A fork gives us a brand new process which is a copy of the current process with the same code segment. It looks exactly like the parent process with different process id having it's own memory. Parent process creates a separate address space for the child with same code segments but executes independently of each other. Because the system issues a new memory space and environment for the child process, it is knows as heavy-weight process.
While threads can execute in parallel with same context. Also, memory and other resources are shared between the threads causing less overhead. A thread process is considered a sibling while a forked process is considered a child. Also, threads are known as light-weight processes as they don't have any overhead as compared to processes (as it doesn't issue any separate command for creating completely new virtual address space). A single process can have multiple threads. For all threads of any process, communication between them is direct. While process needs some interprocess communication mechanism to talk to other processes. Thought, threads seem to be more useful for any reason, do note that changes in any thread may lead to changes in other threads of the same process. While, changes in child processes is independent as parent process has its own execution copy.
@ekta yep, weather they share same stack and heap memory is the key point
@WenhuiZhang Can you explain? How exactly are stack and heap memory related to threads and processes?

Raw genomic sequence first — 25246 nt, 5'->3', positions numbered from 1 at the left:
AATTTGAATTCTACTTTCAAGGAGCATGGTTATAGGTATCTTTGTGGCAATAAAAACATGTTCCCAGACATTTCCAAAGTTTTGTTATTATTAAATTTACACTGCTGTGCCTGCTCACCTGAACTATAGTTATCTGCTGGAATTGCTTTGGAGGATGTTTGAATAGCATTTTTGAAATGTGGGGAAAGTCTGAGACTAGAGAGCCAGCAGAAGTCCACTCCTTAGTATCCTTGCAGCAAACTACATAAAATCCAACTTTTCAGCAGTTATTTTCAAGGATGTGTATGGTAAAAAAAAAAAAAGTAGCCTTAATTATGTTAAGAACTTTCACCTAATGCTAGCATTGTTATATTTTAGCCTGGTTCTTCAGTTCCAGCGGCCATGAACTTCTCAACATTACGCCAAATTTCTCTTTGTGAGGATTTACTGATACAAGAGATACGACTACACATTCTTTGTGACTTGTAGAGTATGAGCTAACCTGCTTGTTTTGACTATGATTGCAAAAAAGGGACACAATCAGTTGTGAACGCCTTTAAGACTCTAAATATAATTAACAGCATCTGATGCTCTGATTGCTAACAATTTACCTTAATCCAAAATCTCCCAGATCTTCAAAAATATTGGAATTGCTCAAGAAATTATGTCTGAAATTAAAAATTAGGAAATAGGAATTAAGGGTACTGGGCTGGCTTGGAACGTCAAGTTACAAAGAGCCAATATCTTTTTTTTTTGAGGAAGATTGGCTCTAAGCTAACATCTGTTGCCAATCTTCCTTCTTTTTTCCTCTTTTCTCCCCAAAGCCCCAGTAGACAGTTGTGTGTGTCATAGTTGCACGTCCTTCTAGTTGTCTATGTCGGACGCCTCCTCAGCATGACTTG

@mogili : I think what Weinhui meant is threads have their own stack space but different threads of the same process share the heap memory. That is no true for two different processes.
Then which one to be preferred in major aspect, i.e. in terms of memory, time consumption, communication, security, etc. ?
@mogili for multiple threads it will share the same data/text/heap memory with the process but it will have separate stacks.
@deep1892 That's a situational call, but there are generally performance penalties associated with crossing process boundaries.
Can you explain , where is fork used? If fork makes the copy of same process then whats the use of forking?
Using fork and multi-threading has different use cases.
- fork is one of a few mechanisms to create a new process in Linux.
other alternatives are
system() -- Inefficient and risky
vfork() -- similar to fork but doesn't create identical copy of parent address
space, you have to call exec or exit immediately in child.
Now coming to fork(), it creates a new child process and creates a new address space identical to parent.
So whenever you run any program in your shell it calls fork() and then executes your binary in that new child process, because to create a new process it has to be child of some process, that is how Linux works.
When we want to run any unrelated programs we use fork and run the unrelated binary in new child process and now that's a separate process.
- In simple words in a single program , if we want to perform multiple task in parallel we use multi-threading.
Taking an example of some ticket booking server. You have multiple tickets(shared resource) available, we have a socket listening for incoming connections from client , as soon a connection is established we can create a new thread to handle that request, In the mean time original thread will continue to listen for new connection and so on. Here you have one program and one related resource, so here fork() doesn't make sense. Multithreading is useful in these kind of situations.
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